has continued to release World War 1 figures and in this review we take a look at a four figure set covering the ANZACs. The ANZAC name means Australian and New Zealand Army Corps and the unit came into being early in World War 1 (1915). They had their first exposure to World War 1 at Gallipoli; Gallipoli was a landing against the Turks and could have been a great success if commanders had pushed the troops forward rather than holding everything up and causing the unnecessary deaths of many troops, 1 41,000 plus Allied troops were wounded or killed during the Gallipoli landings, Australian dead and wounded were28,150 and New Zealand was 4,779. It should be pointed out that this appalling loss of life cannot be blamed on those who did the fighting, they gave a very good account of themselves and there were very heavy losses on the Ottoman Empire side as well, their losses totalled 251,000 plus dead and wounded.
This offering from ICM
consists of two tan sprues packed in a re-sealable plastic bag. This is also packed in a rigid cardboard box with a flip top lid that has a separate card lid with the box artwork printed on it. Also included is a single glossy sheet of paper that covers both construction and painting of the figures.
The figures in this offering have been well laid out by ICM
, this makes it easy to assemble each figure and saves a lot of searching for the part you require. The parts are well moulded and other than the gates for the hats being attached to the brims which will require care, removal of all other parts should be easy.
The uniform looks to match my limited reference for World War 1 ANZAC uniform for the period, with details such as the puttees being very nicely done. In truth the uniform is almost the same as the British uniform with the exception of the headwear as far as I can see. While on the subject of headwear you are provided with two options for three of the four figures, you get four of the felt slouch hats and three Indian style pith helmets; the felt slouch hats are supplied in two parts and this has allowed some nice moulded detail to be present. The crease detail on the uniform has a nice natural look to them which adds interest to the uniform.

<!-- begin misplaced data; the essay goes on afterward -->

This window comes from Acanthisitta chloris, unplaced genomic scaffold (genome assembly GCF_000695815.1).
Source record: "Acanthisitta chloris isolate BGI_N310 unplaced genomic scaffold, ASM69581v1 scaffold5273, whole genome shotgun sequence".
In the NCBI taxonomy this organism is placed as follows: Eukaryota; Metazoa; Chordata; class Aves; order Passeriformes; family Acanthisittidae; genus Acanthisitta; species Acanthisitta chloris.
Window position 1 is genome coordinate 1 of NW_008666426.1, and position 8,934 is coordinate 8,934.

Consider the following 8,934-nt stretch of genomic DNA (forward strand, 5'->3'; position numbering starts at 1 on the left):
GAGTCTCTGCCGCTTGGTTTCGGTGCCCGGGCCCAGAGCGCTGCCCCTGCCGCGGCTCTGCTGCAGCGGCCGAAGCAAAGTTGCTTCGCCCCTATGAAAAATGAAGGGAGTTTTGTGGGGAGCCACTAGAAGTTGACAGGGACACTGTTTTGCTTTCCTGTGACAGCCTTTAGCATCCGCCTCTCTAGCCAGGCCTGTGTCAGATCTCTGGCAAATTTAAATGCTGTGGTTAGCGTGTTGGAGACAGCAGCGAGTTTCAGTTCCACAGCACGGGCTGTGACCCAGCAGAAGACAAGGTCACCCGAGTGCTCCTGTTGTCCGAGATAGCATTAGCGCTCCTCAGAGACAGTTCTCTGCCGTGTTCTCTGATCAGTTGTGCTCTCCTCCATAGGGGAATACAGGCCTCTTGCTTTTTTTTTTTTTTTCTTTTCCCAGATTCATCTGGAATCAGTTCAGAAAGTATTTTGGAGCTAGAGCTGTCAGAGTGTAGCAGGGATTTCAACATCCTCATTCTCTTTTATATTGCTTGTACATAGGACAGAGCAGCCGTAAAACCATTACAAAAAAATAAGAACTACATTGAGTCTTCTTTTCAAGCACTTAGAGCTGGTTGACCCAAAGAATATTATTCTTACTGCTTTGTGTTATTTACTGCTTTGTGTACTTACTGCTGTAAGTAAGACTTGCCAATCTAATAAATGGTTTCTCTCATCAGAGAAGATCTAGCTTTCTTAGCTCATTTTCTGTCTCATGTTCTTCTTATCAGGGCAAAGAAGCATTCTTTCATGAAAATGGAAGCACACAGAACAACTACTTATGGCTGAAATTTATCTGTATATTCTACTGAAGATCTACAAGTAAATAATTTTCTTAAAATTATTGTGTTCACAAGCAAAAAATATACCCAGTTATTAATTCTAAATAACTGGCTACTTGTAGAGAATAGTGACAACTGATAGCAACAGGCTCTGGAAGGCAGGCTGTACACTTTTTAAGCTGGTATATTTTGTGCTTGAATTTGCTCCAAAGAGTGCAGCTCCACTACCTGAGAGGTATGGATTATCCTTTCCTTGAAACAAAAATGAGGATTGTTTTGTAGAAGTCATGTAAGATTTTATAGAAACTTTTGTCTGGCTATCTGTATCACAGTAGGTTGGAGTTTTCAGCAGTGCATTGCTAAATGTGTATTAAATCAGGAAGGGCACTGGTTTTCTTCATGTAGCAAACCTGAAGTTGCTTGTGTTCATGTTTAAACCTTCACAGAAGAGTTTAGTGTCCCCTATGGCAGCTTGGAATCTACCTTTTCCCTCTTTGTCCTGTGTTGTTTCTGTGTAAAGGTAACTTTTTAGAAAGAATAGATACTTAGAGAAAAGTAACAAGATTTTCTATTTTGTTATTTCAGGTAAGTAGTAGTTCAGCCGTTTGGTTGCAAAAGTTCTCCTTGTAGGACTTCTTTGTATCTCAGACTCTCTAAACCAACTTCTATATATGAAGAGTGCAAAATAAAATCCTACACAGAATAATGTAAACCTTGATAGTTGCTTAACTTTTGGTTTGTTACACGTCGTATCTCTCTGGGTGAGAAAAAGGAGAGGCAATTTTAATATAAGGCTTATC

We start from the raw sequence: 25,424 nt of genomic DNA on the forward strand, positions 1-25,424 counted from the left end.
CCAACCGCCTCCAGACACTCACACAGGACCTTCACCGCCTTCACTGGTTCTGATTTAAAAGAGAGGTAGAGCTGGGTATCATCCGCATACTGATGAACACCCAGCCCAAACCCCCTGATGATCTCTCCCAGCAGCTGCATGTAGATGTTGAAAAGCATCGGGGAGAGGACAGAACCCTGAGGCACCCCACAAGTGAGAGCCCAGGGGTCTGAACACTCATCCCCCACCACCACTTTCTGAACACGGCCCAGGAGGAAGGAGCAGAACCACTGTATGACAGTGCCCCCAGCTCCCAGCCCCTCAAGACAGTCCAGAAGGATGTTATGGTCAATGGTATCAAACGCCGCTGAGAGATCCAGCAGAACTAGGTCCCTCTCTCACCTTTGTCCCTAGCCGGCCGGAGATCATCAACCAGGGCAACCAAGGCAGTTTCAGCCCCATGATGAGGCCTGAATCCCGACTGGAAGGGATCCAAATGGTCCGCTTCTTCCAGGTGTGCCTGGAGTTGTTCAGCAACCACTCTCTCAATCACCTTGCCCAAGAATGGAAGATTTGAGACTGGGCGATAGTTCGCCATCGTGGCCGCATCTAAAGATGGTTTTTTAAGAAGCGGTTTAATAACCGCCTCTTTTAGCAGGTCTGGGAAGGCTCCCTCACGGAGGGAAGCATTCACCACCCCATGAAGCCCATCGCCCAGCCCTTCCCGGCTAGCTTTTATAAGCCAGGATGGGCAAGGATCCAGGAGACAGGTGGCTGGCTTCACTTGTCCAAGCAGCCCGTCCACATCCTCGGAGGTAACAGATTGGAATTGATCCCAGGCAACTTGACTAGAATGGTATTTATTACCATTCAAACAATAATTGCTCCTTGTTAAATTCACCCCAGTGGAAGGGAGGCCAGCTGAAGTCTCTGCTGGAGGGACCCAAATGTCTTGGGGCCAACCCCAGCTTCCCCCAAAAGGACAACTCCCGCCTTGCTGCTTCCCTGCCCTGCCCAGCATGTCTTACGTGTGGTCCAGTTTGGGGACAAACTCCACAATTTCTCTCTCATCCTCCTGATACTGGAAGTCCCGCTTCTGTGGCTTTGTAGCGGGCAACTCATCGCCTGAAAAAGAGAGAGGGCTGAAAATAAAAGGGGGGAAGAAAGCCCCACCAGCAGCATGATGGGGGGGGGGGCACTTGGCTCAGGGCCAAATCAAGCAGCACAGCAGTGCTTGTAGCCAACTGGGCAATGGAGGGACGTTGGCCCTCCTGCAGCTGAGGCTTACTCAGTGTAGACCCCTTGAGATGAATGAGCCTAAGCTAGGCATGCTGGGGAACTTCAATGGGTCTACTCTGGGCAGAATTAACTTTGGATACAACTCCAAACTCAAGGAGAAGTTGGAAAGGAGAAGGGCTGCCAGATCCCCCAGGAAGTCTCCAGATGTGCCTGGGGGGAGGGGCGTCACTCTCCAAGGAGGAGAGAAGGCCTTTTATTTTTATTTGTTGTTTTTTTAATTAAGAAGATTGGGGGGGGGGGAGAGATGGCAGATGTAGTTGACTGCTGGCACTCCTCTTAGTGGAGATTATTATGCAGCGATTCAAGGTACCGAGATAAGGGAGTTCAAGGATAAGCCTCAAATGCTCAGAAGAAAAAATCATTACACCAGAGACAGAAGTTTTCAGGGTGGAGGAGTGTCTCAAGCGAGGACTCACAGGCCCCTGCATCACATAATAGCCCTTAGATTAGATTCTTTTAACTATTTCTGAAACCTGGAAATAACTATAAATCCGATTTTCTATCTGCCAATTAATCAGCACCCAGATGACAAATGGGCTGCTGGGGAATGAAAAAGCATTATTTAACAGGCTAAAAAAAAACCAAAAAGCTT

The facial detail moulded on these figures is very good and I would say is on the high quality side of injection moulded plastic heads. The hand and more importantly finger detail is also for the most part of a very good quality, especially where the fingers are splayed or pointing, it is only wher the hands are in a fist configuration where the detail suffers slightly.
The weapons supplied with this set is one of the sprues from the ICM
WW1 British Infantry Weapons and Equipment. This weapons set offers a huge selection of items to not only equip the figures, but also to set a scene. Rather than repeating a review that has already been written I have supplied a link to a review of this product by Alan McNeilly at the end of this review.
This is another great set of W0rld War 1 figures from ICM
and I am happy to see more and more of the combatants being recognised in this medium. World War 1 was always the poor cousin of the modelling world, but with the 100th commemoration of the start of WW1 last year models and figures from this period have gained a whole new following. This offering from ICM
fills another gap in history and I am sure the Turks cannot be far behind.
WW1 British Infantry Weapons and Equipment